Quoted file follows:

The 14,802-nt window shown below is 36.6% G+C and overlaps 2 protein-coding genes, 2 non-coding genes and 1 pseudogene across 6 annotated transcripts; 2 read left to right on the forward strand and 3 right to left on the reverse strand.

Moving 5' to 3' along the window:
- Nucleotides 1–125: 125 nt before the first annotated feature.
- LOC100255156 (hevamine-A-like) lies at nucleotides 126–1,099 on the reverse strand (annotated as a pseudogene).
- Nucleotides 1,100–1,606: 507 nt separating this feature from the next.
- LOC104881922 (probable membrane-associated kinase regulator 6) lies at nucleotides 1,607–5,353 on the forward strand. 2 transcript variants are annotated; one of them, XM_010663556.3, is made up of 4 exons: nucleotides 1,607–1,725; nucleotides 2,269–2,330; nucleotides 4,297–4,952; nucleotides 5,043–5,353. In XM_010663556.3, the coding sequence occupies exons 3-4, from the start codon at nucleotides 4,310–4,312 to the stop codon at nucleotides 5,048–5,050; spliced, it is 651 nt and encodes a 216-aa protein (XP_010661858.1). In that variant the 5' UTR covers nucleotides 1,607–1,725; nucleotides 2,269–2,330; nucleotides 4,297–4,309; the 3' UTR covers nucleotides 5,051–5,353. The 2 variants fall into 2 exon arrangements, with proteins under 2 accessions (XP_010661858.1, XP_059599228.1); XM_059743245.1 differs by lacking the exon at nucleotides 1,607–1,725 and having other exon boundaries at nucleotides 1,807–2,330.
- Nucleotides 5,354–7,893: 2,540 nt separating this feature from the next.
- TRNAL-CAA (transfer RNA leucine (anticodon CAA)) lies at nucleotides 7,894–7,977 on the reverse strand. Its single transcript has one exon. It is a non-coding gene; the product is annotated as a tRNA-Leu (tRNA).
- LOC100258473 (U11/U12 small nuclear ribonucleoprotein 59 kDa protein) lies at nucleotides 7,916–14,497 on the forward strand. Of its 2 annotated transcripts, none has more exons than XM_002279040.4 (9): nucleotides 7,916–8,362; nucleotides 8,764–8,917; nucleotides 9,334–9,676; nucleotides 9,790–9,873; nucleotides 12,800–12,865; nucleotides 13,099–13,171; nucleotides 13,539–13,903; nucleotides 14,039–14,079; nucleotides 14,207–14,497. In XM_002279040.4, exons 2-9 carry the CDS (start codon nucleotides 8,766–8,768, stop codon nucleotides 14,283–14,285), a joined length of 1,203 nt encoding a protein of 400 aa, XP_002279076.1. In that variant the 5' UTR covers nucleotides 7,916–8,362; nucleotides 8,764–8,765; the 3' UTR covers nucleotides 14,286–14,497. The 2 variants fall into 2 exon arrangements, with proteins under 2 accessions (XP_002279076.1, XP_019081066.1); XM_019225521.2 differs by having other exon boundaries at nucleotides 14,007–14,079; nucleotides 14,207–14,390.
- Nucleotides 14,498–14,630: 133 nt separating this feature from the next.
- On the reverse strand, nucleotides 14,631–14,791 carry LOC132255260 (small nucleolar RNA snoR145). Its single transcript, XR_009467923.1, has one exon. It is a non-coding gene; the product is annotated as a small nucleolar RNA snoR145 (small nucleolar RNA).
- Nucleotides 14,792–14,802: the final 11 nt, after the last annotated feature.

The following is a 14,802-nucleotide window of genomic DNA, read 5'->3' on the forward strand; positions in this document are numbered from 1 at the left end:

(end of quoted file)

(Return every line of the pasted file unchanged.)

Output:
The 14,802-nt window shown below is 36.6% G+C and overlaps 2 protein-coding genes, 2 non-coding genes and 1 pseudogene across 6 annotated transcripts; 2 read left to right on the forward strand and 3 right to left on the reverse strand.

Moving 5' to 3' along the window:
- Nucleotides 1–125: 125 nt before the first annotated feature.
- LOC100255156 (hevamine-A-like) lies at nucleotides 126–1,099 on the reverse strand (annotated as a pseudogene).
- Nucleotides 1,100–1,606: 507 nt separating this feature from the next.
- LOC104881922 (probable membrane-associated kinase regulator 6) lies at nucleotides 1,607–5,353 on the forward strand. 2 transcript variants are annotated; one of them, XM_010663556.3, is made up of 4 exons: nucleotides 1,607–1,725; nucleotides 2,269–2,330; nucleotides 4,297–4,952; nucleotides 5,043–5,353. In XM_010663556.3, the coding sequence occupies exons 3-4, from the start codon at nucleotides 4,310–4,312 to the stop codon at nucleotides 5,048–5,050; spliced, it is 651 nt and encodes a 216-aa protein (XP_010661858.1). In that variant the 5' UTR covers nucleotides 1,607–1,725; nucleotides 2,269–2,330; nucleotides 4,297–4,309; the 3' UTR covers nucleotides 5,051–5,353. The 2 variants fall into 2 exon arrangements, with proteins under 2 accessions (XP_010661858.1, XP_059599228.1); XM_059743245.1 differs by lacking the exon at nucleotides 1,607–1,725 and having other exon boundaries at nucleotides 1,807–2,330.
- Nucleotides 5,354–7,893: 2,540 nt separating this feature from the next.
- TRNAL-CAA (transfer RNA leucine (anticodon CAA)) lies at nucleotides 7,894–7,977 on the reverse strand. Its single transcript has one exon. It is a non-coding gene; the product is annotated as a tRNA-Leu (tRNA).
- LOC100258473 (U11/U12 small nuclear ribonucleoprotein 59 kDa protein) lies at nucleotides 7,916–14,497 on the forward strand. Of its 2 annotated transcripts, none has more exons than XM_002279040.4 (9): nucleotides 7,916–8,362; nucleotides 8,764–8,917; nucleotides 9,334–9,676; nucleotides 9,790–9,873; nucleotides 12,800–12,865; nucleotides 13,099–13,171; nucleotides 13,539–13,903; nucleotides 14,039–14,079; nucleotides 14,207–14,497. In XM_002279040.4, exons 2-9 carry the CDS (start codon nucleotides 8,766–8,768, stop codon nucleotides 14,283–14,285), a joined length of 1,203 nt encoding a protein of 400 aa, XP_002279076.1. In that variant the 5' UTR covers nucleotides 7,916–8,362; nucleotides 8,764–8,765; the 3' UTR covers nucleotides 14,286–14,497. The 2 variants fall into 2 exon arrangements, with proteins under 2 accessions (XP_002279076.1, XP_019081066.1); XM_019225521.2 differs by having other exon boundaries at nucleotides 14,007–14,079; nucleotides 14,207–14,390.
- Nucleotides 14,498–14,630: 133 nt separating this feature from the next.
- On the reverse strand, nucleotides 14,631–14,791 carry LOC132255260 (small nucleolar RNA snoR145). Its single transcript, XR_009467923.1, has one exon. It is a non-coding gene; the product is annotated as a small nucleolar RNA snoR145 (small nucleolar RNA).
- Nucleotides 14,792–14,802: the final 11 nt, after the last annotated feature.

The following is a 14,802-nucleotide window of genomic DNA, read 5'->3' on the forward strand; positions in this document are numbered from 1 at the left end: